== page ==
Global Medici Effect

There is a wonderful book – “The Medici Effect” written by Frans Johansson that I recommend.

In the book the author establishes how the life in Florence, Italy under this powerful family flourished and gave rise to the Renaissance.  Key is that there was substantial diversity encouraged in the realm of ideas but also in practical matters such as different races and types of people.  Johansson proposes it is the friction between different people, different points of view that leads to extreme creativity.

So I wonder today if this friction is beginning to exist on the internet?

Do the social networks like Facebook, Twitter, LinkedIn, YouNoodle drive the level of creativity higher than in the past.  And if so, what are the benefits as well as challenges this presents?

To me one of the key challenges is that ideas move around very quickly and can move from places where IP is protected to places where it is not. We must soon establish some sort of uniform IP provisions for the world that are able to be enforced and provide benefit to the inventors as well as society.

I will write more on this later.

Posted in Essays, Investing, Singapore Incubator, StartUp Ideas

Long Hauls Lately

Over the next couple of months I have signed up to give a number of talks –

  • a series of lectures for NTC – the Nanyang Technopreneurship Center – relating to how the Venture Capital and Startup process works from my perspective.  The total class time is 15 hours so that requires VERY substantial preparation.  I like using slides that are original, colorful, with graphs, charts, photos … in other words not just titles and bullets.  I estimate it takes 2-3 hours of prep for each hour of class time and that is probably on the short side.
  • a talk for the European Asia Patent Information Conference – larger audience and a field more distant from my daily work so 4 hours prep
  • a talk for NASSCOM in India in early November.  Last year’s speaker was Guy Kawasaki.  There is nothing worse that trying to follow someone who is one of the best public VC like speakers in the world.
  • a talk for the Campden Group on clean tech private equity for wealthy individual investors, family offices and other potential investors in Switzerland on December 1.

You get the idea.

While I have been spending most of my weekend time on these “talks” in preparation, research, idea reduction to clear presentation I was taken with how frequently we spend our days in reaction to what comes in our email boxes.  So much to do that seems urgent.

The time management experts have for many years now been preaching about those things in our lives which are urgent or not urgent/important or not important.  Here is a matrix that combines many of their ideas.

And as I have been doing this, it has struck me how unsocial and hermit like I have become.  Not since the early days of Finisar have I spent this much time alone with my thoughts.

Since that time in the early 1990s, we have had the Internet, email, cell phones, chat, skype all become universal.  And what this means is that anyone anywhere can try to put things on your urgent to do list.  You may think you don’t have a to do list, but what is your inbox?  How about your text messages and voice mails as well.

I suggest you measure for 1 week how much time you spend in answering emails, browsing, on the cell phone in various ways.  And see how much time you spend doing your creative work.  What do you think is the proper balance for you?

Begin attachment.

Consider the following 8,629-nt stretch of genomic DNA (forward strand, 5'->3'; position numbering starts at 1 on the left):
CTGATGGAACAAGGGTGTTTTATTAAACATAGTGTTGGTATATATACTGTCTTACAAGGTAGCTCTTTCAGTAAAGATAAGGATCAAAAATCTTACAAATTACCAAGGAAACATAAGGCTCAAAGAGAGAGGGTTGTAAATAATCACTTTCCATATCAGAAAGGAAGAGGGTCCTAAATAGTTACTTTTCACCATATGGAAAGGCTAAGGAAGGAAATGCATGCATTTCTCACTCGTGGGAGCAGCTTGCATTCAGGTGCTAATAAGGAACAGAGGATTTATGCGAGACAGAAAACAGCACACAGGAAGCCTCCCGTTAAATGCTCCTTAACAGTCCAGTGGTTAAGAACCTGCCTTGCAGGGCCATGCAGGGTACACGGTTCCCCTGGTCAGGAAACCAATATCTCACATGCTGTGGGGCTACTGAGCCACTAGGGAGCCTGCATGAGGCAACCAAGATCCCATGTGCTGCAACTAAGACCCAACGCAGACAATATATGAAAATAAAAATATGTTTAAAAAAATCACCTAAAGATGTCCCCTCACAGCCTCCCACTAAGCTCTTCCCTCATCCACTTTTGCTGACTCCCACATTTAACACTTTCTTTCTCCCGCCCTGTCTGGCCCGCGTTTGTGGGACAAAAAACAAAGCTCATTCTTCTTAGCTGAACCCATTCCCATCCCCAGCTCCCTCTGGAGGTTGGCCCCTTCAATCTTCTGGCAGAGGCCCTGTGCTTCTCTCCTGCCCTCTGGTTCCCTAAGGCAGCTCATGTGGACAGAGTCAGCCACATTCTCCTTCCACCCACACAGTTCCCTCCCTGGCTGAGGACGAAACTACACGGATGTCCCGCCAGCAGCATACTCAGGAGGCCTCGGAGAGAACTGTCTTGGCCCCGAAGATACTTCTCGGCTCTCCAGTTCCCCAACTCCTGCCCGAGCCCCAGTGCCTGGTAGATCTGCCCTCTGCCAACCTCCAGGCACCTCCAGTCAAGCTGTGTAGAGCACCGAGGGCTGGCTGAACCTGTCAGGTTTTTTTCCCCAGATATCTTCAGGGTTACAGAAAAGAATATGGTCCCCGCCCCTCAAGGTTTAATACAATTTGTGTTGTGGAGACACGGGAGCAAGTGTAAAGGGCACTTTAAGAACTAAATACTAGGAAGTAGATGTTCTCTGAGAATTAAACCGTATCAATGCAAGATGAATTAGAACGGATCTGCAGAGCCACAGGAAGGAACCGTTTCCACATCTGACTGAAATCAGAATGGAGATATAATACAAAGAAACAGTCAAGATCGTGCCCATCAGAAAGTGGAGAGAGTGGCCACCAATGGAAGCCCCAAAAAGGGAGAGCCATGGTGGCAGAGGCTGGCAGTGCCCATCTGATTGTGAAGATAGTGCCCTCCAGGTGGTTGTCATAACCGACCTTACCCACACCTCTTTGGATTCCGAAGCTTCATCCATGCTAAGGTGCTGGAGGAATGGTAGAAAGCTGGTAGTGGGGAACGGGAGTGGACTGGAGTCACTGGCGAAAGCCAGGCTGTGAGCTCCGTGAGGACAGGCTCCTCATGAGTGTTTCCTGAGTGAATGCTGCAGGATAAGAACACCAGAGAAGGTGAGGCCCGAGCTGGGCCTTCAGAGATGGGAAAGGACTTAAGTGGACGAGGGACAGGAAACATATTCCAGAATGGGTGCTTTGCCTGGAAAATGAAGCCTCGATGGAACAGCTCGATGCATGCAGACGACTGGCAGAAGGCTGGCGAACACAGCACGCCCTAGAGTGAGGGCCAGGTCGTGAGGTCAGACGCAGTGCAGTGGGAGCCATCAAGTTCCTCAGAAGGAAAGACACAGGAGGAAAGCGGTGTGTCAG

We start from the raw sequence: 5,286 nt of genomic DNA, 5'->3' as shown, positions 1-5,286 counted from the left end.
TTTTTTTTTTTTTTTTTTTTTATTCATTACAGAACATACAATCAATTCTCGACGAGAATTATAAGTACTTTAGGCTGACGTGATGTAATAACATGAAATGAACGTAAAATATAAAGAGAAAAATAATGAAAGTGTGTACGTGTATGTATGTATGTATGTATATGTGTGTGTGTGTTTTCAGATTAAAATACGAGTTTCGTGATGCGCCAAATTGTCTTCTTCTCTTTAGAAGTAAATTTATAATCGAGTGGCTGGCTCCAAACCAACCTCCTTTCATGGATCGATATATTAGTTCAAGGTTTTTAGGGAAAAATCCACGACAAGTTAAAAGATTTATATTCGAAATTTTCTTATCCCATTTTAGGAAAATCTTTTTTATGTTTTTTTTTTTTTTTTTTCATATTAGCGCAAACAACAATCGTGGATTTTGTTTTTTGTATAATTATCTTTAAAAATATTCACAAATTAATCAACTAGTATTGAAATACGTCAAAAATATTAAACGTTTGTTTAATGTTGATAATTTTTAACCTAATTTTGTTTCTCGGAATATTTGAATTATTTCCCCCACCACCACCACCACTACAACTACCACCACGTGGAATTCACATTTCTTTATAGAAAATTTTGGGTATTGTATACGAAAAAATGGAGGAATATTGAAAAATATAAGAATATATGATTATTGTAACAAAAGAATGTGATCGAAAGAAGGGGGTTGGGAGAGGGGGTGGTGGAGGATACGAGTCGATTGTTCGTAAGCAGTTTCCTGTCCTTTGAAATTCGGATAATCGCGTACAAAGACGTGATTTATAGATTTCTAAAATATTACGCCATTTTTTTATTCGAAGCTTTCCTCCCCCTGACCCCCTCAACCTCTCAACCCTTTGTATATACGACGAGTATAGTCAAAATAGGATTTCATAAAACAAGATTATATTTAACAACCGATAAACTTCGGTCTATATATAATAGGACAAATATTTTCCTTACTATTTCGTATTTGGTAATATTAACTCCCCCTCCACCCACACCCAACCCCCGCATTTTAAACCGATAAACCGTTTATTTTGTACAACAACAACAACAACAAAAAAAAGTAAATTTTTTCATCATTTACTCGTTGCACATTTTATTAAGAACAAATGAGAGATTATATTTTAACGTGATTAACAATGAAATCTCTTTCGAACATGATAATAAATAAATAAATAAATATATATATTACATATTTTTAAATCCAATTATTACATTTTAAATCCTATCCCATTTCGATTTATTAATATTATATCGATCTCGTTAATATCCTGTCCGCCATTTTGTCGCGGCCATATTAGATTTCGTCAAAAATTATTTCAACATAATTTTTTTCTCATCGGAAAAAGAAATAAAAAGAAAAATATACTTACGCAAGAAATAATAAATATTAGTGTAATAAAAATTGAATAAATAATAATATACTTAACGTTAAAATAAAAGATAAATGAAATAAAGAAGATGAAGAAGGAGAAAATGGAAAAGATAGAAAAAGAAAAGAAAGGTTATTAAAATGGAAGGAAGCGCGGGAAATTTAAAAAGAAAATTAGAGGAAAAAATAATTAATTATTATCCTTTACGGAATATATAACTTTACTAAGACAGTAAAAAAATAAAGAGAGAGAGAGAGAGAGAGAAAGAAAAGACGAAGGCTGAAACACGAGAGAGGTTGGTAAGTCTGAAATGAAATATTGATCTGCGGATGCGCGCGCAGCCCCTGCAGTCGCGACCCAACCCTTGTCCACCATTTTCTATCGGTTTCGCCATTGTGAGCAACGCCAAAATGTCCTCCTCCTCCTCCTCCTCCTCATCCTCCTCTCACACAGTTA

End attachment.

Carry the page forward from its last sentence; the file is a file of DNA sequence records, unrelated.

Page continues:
Posted in Essays, Investing, Personal Stories

First Fundings for SWG Incubator in Singapore

This past week we submitted our first 2 companies for funding through the Singapore National Research Foundation Technology Incubation Scheme.

We began this journey almost 15 months ago and it had the following steps –

  • Proposal phase – we prepared a written proposal that included our backgrounds, qualifications, investment directions, time commitments (July – Sept, 2009)
  • Review phase – NRF reviewed 34 proposals and short listed 15; these were called for personal presentations; award were made to selected groups on Dec 30, 2009
  • Negotiation phase – NRF and the 7 selected incubators negotiated the working documents under which the incubators would operate.  The major operating agreement was signed on April 23, 2010 and then the company forming investment agreements and investor rights agreements were finished in mid-June, 2010.
  • Even before the “ink was dry” on Dec 30 we began reviewing business plans and startup proposals.  We ended up rejecting many and remembered that “no” is probably the most used VC word.

Finally we saw 4 companies emerge as potential SWG Incubator companies.

Eventually one was taken out because Singapore government entities did not want to allow us to fund them.  This surprising outcome is very Singapore centric as this is a country with a variety of entrepreneurial funding schemes and some internal conflicts exist even though there are no written rules about why this is so.

Two were funded –

  • Optiras which will focus on opportunities in solar thermal applied to buildings in the tropical regions
  • Green Koncepts which focuses on monitoring and control systems for buildings

One is waiting in the wings which is a personal power station for people in the deep third world.  More on that when the funding is ready.

All of our companies will remain in reasonable stealthy modes until their first products are ready for unveiling.  We see little reason to hold a press conference or celebrate funding.  What is important for us is working with customers early, making steady development progress and creating shareholder value.

So look to hear more from our start ups perhaps in the March – April, 2011 time frame.

Posted in Essays, Investing, Singapore Incubator, StartUp Ideas